The Ukok plateau is also a profoundly important cultural zone. A sacred area to the Altai, Shor and Telengit Indigenous peoples. These groups commonly hold that the Ukok plateau is where the spirits come to hear the ‘Kai’, throat singing, of the people. It is a vital place of spiritual communion and also, for the Telengit especially, an ancestral burial ground with a history of well over 8,000 years of use. The plateau is home to countless burial chambers belonging to the ancient Pazyryk people and their descendants, noted by archeologists worldwide for their beautiful tattooing.

Today even archeologists are banned from exploring this region which, being bountiful with sites of sacred significance both natural and man-made, should be currently benefitting from greater protection. The new decree enacts a U-turn away from such protection, showing, if anything, that the regions true cultural and environmental value has yet yet to be acknowledged by authorities.

GreenPeace recently stated that the emerging plan for construction also “grossly violates Russia’s international obligations under the UNESCO convention concerning the protection of world culture and heritage.” The organization also noted that Gazprom subcontractors in the Ukok area were observed beginning exploratory drilling procedures before the new decree came into force on August 17th. Gazprom is charged with breaching terms on another level since it is clearly stated that such exploration is not to be begun without approval from the Federal Ministry of Natural Resources and a Federal Environmental Impact Report. Neither of these have been attained to date.

Thus emerges a consistent pattern of corruption and violation with Russia, the Altai Republic and Gazprom flouting regulations that have so far prevented Ukok and Uch Enmek from becoming a gas superhighway. Russia and China have not even reached an agreement over whether one will buy the gas channeled by this line and there is also strong evidence to suggest that the strife caused by the insistent and illegal efforts to disrupt the Ukok Plateau are entirely unnecessary.

In a recent statement Alexei Knizhnikov, head of WWF Russia’s oil and gas programme, revealed that “there are alternative routes that are better not only from an ecological, but also a profit perspective.” Save Ukok Coalition have echoed these sentiments calling the move “against all rational and scientific arguments.”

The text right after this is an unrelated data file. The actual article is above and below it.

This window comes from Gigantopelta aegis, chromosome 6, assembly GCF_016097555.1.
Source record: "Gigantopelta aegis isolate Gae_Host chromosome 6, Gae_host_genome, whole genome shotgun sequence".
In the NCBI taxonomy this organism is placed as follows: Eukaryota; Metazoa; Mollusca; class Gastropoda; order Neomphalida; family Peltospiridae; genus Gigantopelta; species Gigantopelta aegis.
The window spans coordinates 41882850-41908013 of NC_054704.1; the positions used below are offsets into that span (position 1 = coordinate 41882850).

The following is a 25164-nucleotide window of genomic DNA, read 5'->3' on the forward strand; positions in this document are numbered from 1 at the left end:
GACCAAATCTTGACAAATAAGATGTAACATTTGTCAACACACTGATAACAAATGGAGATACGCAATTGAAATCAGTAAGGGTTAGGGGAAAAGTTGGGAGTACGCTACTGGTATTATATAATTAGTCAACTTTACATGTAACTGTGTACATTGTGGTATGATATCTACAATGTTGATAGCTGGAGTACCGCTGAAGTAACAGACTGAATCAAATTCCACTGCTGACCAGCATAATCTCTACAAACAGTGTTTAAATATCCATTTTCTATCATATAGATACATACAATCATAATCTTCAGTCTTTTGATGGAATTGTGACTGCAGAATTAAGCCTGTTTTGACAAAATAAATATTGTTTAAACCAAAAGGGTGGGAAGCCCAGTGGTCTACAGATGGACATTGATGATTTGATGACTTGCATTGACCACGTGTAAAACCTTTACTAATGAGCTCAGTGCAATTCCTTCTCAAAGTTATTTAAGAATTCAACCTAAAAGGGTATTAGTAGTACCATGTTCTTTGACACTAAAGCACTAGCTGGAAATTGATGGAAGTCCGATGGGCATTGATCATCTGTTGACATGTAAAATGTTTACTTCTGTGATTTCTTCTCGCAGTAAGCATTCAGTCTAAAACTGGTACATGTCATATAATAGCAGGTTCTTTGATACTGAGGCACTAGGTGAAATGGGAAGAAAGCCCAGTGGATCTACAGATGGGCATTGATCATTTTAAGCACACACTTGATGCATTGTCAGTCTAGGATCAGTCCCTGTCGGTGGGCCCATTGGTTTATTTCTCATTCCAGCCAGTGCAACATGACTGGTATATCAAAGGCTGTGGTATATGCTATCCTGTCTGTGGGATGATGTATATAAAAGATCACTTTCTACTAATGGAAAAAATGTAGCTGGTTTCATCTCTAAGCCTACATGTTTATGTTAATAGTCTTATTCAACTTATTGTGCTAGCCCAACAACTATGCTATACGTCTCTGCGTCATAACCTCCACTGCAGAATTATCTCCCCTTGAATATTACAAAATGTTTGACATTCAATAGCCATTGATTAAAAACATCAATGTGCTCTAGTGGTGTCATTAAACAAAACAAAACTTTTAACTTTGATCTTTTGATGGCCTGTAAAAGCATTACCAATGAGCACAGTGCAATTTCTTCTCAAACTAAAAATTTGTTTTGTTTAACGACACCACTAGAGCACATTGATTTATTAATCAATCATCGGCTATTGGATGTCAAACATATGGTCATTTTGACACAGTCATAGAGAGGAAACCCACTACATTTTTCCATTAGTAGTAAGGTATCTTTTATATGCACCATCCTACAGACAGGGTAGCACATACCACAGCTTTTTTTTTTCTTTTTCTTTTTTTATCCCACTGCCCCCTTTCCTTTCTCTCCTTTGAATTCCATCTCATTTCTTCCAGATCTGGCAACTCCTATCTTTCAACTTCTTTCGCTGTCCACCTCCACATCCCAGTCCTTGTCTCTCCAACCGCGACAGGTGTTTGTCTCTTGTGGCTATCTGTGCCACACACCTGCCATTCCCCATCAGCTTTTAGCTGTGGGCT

It is in light of these facts that the reinvigorated building programme and the decree which is allowing it have been called a “moral violence against people; ” not, it seems, that the powers care. Last year, a Gazprom representative stated that they would drive the pipeline “right through the Trinity Lavra of St. Sergius if we have to!” It is also believed that Vladimir Putin insists on the pipeline cutting through the Altai.

It remains to be seen how Russian and Altai authorities as well as Gazprom responds to international declarations of their dishonesty. Given their form of the past four months alone any reparative action must once again be treated with extreme caution.

B.C. Government Cancels Housing Project at Historic Musqueam Village and Burial Site

Photo: Protect the village and midden site of c??sna??m (on facebook)

After standing strong for more than 140 days, the Musqueam People are celebrating a decision by the B.C Government to cancel a controversial 5-story condominium project at cusnaum, an historic village and burial site located in the heart of Musqueam’s Traditional, unceded Territory.

"Musqueam is pleased that the proposed development is no longer authorized by the permits issued by the Province and that the ancestral remains are to be restored to their original condition," the Musqueam said, in a September 28 Press Release. "Their disturbance caused great anguish to the community and the proposed development would have desecrated an ancient and sacred burial place and destroyed a site precious to the Musqueam as representing one of the few links to our heritage extending back thousands of years. It would also have destroyed a Canadian historic site and a heritage site that should be protected for all British Colombians."

For updates and more information, visit the facebook page Protect the village and midden site of cusnaum (Marpole).